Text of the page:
How to qualify for affordable housing

By Ling-Mei Wong

We’ve all heard about someone who lives in affordable housing at a trendy neighborhood. Who wouldn’t want to have an address in the Theater District or Back Bay, next to shopping, dining and celebrity neighbors?

While affordable housing may sound like winning the real estate jackpot, there are several requirements for eligibility. These requirements depend on the type of home program individuals can qualify for, such as first-time homebuyers, veterans or families who earn less a specific annual income, said Melody Tsang, Multi-Service Center coordinator at the Asian American Civic Association. Different agencies who offer affordable mortgage products include city governments, state bodies, federal authorities and banks.

Even if you buy an affordable or low-income home, it comes with several caveats. The first is you cannot rent it out nor sell it for 50 years. The property cannot be transferred to immediate family or a partner, but must return to the government. Finally, property value cannot increase more than 5 percent a year, which could be less than market value.
Affordable housing is not for everyone. However, it can be a godsend for families in need.

What to do
The first step is to take a certified first-time homebuyer class, which is required for special housing programs and buying affordable housing. Classes are offered through associations or online for about 10 hours. During the class, potential homebuyers can learn from instructors about their options and advice for their personal finances. They can also visit banks in person for mortgage qualification, Tsang said. At the end of the class, students will receive a completion certificate. In some situations, homebuyers may qualify for lower-rate mortgage loan programs with this certificate, even if they don’t buy affordable housing.

After the class, homebuyers can decide what type of house is best for them. An apartment or single-family home may meet the needs of a small family, while a multifamily home allows homeowners to rent out units to help pay a portion of their mortgage back. Identifying the right home considers the family and its plans for the future, such as more children.
Prospective homebuyers should compare lending rates from different banks and financial institutions to find the most favorable and qualified plan. They need to bring proof of their most recent income, tax returns and bank statements to determine how much they can qualify for a mortgage loan. Most lending institutions will run a credit check before they make a decision. Once a bank has been selected, you should ask for a pre-approval letter, which shows the amount that you could qualify for. The pre-approval loan amount may change, depending on the selling price of the property and the amount of capital the homebuyer has for a down payment.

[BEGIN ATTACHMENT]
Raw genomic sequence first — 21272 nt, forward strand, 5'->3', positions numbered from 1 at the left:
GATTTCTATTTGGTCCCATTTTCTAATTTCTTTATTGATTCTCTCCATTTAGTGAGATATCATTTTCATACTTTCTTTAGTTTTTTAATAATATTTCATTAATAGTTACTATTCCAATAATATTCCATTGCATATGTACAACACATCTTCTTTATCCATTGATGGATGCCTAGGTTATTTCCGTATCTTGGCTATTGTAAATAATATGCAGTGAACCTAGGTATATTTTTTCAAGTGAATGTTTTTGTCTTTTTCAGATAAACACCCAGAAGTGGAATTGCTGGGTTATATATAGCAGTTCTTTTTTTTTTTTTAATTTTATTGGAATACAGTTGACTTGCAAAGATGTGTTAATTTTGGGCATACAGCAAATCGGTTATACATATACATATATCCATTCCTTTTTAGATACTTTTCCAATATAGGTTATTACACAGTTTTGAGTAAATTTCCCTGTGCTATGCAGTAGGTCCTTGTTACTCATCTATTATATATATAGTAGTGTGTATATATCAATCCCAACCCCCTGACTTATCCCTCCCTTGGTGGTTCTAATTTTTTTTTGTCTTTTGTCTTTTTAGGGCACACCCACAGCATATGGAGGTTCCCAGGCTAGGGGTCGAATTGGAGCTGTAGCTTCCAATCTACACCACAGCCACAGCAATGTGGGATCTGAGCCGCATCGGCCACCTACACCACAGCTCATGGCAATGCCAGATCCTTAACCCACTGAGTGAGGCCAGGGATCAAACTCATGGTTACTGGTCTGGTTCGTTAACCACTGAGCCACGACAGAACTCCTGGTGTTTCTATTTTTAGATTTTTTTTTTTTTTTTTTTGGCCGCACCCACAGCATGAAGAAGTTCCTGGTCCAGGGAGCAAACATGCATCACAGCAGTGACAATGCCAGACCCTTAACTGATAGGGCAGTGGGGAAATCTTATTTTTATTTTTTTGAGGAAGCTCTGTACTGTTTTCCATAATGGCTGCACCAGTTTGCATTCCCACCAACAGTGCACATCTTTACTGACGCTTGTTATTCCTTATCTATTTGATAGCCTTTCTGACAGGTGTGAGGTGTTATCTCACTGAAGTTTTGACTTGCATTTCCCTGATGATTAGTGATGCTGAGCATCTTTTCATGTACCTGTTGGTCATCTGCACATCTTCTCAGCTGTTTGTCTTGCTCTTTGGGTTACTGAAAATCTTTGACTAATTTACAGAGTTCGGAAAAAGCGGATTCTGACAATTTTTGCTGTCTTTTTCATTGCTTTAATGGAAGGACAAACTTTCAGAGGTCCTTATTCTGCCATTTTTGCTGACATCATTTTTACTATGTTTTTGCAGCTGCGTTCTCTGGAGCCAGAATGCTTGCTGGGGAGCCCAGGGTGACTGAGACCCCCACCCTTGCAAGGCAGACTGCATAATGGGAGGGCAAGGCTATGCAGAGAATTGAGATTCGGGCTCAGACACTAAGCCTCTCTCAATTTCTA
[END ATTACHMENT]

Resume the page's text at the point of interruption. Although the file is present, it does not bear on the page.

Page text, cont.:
For example, you are approved for the loan amount of $240,000, separate from a 20 percent down payment. However, the selling price of the property is $250,000, making the down payment $50,000. In this case, the lender will let you borrow only $200,000.

For most mortgage programs, down payments less than 20 percent may result in higher monthly mortgage payments with additional insurance charges.

Once homebuyers know what they want, they need to get their finances in order. The four C’s are the main factors which the lenders use to calculate the loan amount. They are:

1. Collateral: Property used to secure the loan
2. Capital: Available cash to buy the home and pay off the loan
3. Capacity: Borrower’s ability to repay the loan, based on income and continued employment for usually two years
4. Character (Credit History): Credit history considers the borrower’s credit score, which is affected by foreclosures, credit accounts and unpaid charges

If affordable housing meets your needs, it’s time to find a place. To look up assisted housing availability, visit the Citizens’ Housing and Planning Association website at www.chapa.org. Remember that assisted lending rates are not for these properties only, which have specific restrictions. It may not be in a hip hotspot, so don’t expect to be rubbing shoulders with baseball stars.

This is part one of an affordable housing series.

This post is also available in: Chinese

About Ling-Mei Wong 黃靈美

Editor of the Sampan, the only bilingual Chinese-English newspaper in New England 舢舨報紙總編輯。舢舨是全紐英倫唯一的中英雙語雙週報。
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